> Mother guilty of shaking 10-week-old daughter to death and leaving her with 18 fractures

Mother guilty of shaking 10-week-old daughter to death and leaving her with 18 fractures

A mother has been found guilty of infanticide after a court heard that she violently shook her 10-week-old daughter, leaving her with 18 rib fractures and a fatal head injury.

The attack, on 31 January 2018, took place six days after Lily-Mai Hurrell Saint George was discharged by Haringey social services into her parents’ care – against the advice of healthcare professionals at Barnet Hospital, who warned that she was at risk of neglect.

Her mother, 25-year-old Lauren Saint George is alleged to have lost her temper before shaking Lily-Mai, pulling and twisting her leg. The 10-week-old died at Great Ormond Street Hospital on 2 February, when surgeons turned off her life support machine due to the extent of her brain damage.

The Metropolitan Police initially said there was insufficient evidence to charge her parents but they both faced trial over Lily-Mai’s death after a coroner last year ruled she was unlawfully killed.

Mr Justice Spencer found that Lily-Mai’s father Darren Hurrell, 25, had no case to answer for charges of murder and manslaughter, and threw out a charge of causing or allowing the death of a child against both parents.

A jury at the Old Bailey deliberated for more than 11 hours to find Saint George, of Enfield in north London, not guilty of murder and manslaughter. However, a majority of 10 to one found her to be guilty of infanticide – an alternative verdict to murder where a mother kills her child while her mind is disturbed by a failure to recover from the effects of childbirth.

Saint George and Hurrell, of Alvaston in Derby, were both cleared of a separate charge of child cruelty.

Prosecutor Sally O’Neill QC told the jury: “Lily-Mai’s death could almost definitely have been avoided if she had not been discharged into the care of two people who were woefully unsuited to caring for her.”

Lily-Mai had been born prematurely at 31 weeks, and her parents had been housed at a flat in Duckett’s Green, north London, while their newborn was still in Barnet hospital.

Professionals at the hospital were said to have been unhappy that she was to be transferred to her parents’ sole care – with concerns raised about Saint George’s mental health, her parenting abilities and her lack of commitment to her daughter, including not visiting her in hospital.

Giving evidence at Wood Green Crown Court in June, midwife Deborah Hodge confirmed she had written in a report: “Mum was very open about the fact that she gets angry very easily … And it was causing a concern as to how she would manage if it was Lily-Mai who had perhaps caused the trigger.”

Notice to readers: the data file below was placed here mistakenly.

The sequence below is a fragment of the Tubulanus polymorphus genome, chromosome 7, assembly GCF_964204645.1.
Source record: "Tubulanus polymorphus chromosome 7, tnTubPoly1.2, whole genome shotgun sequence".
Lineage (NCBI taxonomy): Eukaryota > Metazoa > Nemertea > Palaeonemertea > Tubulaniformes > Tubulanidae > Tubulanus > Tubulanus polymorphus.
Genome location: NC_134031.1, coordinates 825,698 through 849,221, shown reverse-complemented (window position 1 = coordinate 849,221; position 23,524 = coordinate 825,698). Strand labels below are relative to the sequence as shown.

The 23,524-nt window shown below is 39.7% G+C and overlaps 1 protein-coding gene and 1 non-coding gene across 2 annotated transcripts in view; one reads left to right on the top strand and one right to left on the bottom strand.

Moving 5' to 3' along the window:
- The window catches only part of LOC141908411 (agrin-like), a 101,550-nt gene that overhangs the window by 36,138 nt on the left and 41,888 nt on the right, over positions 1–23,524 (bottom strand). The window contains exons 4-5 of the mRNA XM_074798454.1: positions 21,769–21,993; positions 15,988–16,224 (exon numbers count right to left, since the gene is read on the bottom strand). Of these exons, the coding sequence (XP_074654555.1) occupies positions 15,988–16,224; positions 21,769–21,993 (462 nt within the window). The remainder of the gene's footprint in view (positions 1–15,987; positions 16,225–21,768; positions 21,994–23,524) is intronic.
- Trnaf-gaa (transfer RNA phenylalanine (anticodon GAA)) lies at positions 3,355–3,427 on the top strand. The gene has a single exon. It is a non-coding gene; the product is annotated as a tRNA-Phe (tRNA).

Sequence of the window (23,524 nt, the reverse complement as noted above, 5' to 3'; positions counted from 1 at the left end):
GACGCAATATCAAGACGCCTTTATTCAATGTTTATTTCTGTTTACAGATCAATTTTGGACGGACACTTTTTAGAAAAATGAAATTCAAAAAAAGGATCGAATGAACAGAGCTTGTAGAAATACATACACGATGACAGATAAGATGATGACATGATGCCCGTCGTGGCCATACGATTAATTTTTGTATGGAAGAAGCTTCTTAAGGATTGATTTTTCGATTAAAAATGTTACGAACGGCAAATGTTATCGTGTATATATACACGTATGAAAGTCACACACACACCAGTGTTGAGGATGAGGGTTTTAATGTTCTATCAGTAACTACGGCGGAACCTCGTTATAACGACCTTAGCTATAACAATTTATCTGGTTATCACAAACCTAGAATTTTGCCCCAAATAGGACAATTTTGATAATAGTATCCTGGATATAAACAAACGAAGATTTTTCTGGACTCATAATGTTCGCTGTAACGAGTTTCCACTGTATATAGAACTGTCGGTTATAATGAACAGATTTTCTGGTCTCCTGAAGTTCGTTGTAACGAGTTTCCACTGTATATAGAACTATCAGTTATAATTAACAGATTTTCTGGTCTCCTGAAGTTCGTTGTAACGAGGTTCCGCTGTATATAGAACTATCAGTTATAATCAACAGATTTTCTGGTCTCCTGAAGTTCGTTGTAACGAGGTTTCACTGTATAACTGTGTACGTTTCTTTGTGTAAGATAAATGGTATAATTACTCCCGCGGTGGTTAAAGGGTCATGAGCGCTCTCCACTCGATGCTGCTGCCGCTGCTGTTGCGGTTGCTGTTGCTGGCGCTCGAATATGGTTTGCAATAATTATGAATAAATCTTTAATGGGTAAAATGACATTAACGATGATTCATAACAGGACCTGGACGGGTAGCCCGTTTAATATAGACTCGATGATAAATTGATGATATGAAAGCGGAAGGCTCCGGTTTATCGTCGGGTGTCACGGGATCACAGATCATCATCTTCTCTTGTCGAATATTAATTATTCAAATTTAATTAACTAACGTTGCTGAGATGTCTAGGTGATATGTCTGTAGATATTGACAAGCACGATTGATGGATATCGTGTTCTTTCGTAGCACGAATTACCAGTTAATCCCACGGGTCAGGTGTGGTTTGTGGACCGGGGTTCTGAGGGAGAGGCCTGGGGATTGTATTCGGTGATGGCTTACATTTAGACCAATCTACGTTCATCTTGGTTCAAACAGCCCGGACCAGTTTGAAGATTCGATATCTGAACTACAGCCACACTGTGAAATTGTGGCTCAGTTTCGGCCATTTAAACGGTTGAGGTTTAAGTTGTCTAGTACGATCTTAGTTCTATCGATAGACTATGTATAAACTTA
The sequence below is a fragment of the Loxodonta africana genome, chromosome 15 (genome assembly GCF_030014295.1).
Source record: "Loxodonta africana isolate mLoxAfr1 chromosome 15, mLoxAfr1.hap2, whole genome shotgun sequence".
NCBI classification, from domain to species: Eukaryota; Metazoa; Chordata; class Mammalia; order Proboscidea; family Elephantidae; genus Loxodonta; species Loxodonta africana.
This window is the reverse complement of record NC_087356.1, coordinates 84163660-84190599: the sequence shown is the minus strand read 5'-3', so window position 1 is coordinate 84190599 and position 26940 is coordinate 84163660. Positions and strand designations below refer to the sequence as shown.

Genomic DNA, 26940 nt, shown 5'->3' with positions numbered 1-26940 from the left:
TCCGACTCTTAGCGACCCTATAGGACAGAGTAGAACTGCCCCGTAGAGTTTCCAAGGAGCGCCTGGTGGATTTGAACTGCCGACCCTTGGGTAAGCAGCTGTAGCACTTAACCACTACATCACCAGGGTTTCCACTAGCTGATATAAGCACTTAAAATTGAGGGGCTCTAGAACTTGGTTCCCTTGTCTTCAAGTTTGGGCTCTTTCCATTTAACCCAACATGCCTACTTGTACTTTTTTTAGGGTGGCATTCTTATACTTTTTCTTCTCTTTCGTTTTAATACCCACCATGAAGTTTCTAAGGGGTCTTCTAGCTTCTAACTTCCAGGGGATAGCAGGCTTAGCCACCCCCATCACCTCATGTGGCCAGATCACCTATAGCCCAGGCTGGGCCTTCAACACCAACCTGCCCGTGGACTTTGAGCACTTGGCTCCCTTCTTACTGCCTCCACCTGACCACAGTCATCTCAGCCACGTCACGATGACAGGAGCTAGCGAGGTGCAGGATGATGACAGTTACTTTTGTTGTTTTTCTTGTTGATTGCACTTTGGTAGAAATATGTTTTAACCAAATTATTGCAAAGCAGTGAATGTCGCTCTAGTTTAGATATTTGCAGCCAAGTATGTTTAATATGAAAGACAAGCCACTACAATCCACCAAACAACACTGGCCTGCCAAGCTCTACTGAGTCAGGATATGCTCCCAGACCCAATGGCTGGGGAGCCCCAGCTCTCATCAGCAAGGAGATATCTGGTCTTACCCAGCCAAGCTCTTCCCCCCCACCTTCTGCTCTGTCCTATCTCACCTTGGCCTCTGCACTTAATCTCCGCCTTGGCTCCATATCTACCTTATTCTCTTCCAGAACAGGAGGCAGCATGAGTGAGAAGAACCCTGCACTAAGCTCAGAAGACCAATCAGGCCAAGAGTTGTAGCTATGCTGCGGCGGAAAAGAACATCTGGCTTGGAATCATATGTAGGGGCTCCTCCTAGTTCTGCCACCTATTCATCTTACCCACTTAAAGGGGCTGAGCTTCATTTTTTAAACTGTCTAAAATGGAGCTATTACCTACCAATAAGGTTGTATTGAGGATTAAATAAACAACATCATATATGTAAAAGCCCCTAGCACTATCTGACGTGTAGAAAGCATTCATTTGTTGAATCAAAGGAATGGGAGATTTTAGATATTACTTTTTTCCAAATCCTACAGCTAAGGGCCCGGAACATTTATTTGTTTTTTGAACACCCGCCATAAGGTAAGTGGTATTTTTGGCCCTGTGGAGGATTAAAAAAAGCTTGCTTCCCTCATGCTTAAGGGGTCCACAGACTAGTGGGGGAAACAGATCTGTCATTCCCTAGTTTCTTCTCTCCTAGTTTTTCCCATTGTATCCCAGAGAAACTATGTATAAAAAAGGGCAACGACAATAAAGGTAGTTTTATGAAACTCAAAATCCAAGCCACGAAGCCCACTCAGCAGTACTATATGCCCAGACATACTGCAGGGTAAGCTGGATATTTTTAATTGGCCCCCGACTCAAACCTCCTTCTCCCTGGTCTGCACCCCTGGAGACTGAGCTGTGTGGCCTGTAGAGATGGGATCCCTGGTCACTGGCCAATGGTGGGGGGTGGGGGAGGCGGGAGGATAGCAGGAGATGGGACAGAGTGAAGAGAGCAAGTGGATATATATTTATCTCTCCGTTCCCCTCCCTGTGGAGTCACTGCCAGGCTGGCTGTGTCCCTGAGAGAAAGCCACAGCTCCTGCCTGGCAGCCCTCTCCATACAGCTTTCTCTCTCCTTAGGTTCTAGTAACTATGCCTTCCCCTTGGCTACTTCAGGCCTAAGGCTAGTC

But a decision was made on 22 January to allow Lily-Mai to be sent home with close contact with social services.

The day before the baby arrived home, police were called to the family’s flat over an alleged row between her parents, but no offence was disclosed.

On the same day, Theresa Ferguson, a social worker with Haringey Child and Family Services who had been assigned to Lily-Mai’s case, made a referral for a “legal gateway meeting” – one of the options available to social services to take steps to intervene in the care of a baby.

But she went on annual leave the following day, prompting prosecutor Sally O’Neill QC to tell the Old Bailey: “To describe this timing as unfortunate is perhaps to understate the position.”

A duty social worker then visited the family on 26 January, and Ms Ferguson made a home visit when she returned to work on 30 January, followed by a health visitor on the same day.

Although Ms Nyantaki concluded that Lily-Mai’s needs were being satisfactorily met, she expressed “serious concerns” to Ms Ferguson, who told her the threshold for a child care protection plan had been met because of the couple’s volatility.

The legal process, in the form of a legal gateway meeting, began the following day and Ms Ferguson visited the flat at around 3pm to explain options for a placement for the family at a residential unit, or for Hurrell and the baby to go in without Saint George.

The court heard that Saint George swore at the social worker and refused to co-operate, having earlier blamed Lily-Mai in a text message for not letting her sleep.

“She was unable to contain herself in front of a social worker who was there to judge her competence as a mother, and you may have no doubt that she was unable to contain herself a few hours later,” the prosecutor told the court.

Following the verdicts on Monday, the judge adjourned sentencing for Saint George until 9 September to allow for a report to be prepared by the Probation Service.

But he told her that any prison sentence would be suspended, as she had already “suffered and continues to suffer”, and granted her continued bail ahead of the sentencing hearing, which will take place at Wood Green Crown Court.

“It is quite clear to me you were depressed, still suffering from the effects of the birth at the time you committed the act that caused the death and the verdict of infanticide is one that has traditionally evoked sympathy rather than punishment,” Mr Justice Spencer said.

Additional reporting by PA

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